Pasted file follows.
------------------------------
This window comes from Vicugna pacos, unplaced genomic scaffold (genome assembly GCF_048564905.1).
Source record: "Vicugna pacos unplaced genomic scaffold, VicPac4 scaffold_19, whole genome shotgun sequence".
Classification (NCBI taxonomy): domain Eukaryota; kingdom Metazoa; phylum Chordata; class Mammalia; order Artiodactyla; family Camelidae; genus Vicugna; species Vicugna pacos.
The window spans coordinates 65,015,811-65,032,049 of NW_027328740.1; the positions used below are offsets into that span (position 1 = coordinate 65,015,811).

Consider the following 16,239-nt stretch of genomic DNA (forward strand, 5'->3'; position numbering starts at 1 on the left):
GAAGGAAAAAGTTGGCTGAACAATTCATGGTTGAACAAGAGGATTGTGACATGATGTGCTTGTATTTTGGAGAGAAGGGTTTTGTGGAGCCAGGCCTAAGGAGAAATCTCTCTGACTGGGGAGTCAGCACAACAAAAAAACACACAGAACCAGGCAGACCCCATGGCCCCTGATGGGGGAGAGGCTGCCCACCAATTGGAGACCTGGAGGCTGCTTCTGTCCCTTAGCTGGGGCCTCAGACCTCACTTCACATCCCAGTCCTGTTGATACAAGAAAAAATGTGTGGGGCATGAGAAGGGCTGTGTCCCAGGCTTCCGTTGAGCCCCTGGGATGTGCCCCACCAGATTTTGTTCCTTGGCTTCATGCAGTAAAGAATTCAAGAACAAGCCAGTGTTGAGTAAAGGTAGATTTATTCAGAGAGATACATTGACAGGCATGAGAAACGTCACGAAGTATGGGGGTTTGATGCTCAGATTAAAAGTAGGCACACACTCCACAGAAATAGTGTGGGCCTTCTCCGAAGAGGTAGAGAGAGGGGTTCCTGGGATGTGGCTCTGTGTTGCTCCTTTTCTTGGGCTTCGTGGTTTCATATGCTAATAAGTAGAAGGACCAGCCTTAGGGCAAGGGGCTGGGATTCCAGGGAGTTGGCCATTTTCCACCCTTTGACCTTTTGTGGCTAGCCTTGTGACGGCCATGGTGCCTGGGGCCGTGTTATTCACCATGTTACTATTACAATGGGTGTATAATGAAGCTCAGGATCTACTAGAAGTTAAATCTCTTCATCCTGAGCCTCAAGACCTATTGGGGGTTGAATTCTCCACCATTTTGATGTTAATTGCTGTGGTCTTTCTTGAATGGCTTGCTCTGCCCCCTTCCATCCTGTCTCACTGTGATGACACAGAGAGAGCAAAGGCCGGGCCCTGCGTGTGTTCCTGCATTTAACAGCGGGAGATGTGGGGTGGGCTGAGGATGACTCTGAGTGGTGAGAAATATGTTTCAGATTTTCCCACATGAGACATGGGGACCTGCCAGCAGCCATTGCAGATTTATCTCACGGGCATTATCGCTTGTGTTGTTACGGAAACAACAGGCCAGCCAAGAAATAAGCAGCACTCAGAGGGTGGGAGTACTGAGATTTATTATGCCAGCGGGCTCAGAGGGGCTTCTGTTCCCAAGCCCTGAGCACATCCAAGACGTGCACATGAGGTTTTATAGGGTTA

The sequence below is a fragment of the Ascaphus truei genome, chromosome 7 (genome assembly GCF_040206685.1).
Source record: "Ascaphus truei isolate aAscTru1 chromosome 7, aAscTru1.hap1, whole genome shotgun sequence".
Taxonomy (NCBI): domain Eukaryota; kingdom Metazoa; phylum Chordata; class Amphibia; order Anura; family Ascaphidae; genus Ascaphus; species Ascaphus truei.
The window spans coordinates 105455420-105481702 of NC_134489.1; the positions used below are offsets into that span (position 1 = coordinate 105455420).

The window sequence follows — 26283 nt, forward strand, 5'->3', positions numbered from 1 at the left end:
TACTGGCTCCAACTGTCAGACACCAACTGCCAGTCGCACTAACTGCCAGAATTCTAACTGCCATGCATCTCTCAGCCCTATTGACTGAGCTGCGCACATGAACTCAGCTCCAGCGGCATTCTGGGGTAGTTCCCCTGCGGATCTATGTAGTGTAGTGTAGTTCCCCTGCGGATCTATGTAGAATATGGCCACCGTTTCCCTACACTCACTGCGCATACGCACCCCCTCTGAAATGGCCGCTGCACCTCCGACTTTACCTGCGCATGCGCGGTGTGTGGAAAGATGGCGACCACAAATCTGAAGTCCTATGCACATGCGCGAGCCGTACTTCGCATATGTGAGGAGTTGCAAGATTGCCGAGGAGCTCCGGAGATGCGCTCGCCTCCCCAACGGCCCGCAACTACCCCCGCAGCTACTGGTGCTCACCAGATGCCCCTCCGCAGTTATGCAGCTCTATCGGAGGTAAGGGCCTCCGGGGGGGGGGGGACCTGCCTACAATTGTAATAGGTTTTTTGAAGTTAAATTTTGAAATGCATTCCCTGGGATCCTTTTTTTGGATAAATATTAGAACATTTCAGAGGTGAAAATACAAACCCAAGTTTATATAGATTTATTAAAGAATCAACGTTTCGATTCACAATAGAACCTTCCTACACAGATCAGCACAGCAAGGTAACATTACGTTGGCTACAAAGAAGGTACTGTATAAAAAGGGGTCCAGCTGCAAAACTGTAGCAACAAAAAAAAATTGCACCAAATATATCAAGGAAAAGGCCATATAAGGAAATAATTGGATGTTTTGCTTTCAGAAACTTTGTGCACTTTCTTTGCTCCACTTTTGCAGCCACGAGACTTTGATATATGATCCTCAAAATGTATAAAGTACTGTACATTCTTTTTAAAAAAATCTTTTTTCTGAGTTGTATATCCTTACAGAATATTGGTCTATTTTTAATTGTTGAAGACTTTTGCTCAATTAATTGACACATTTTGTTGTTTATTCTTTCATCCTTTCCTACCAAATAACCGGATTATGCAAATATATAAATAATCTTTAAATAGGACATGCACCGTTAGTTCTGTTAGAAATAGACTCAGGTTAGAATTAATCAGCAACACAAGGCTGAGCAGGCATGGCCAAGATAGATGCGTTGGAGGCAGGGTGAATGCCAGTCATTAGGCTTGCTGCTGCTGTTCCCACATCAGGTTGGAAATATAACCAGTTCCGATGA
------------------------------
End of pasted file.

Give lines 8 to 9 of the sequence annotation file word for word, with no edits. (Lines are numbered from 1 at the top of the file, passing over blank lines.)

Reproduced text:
Source record: "Ascaphus truei isolate aAscTru1 chromosome 7, aAscTru1.hap1, whole genome shotgun sequence".
Taxonomy (NCBI): domain Eukaryota; kingdom Metazoa; phylum Chordata; class Amphibia; order Anura; family Ascaphidae; genus Ascaphus; species Ascaphus truei.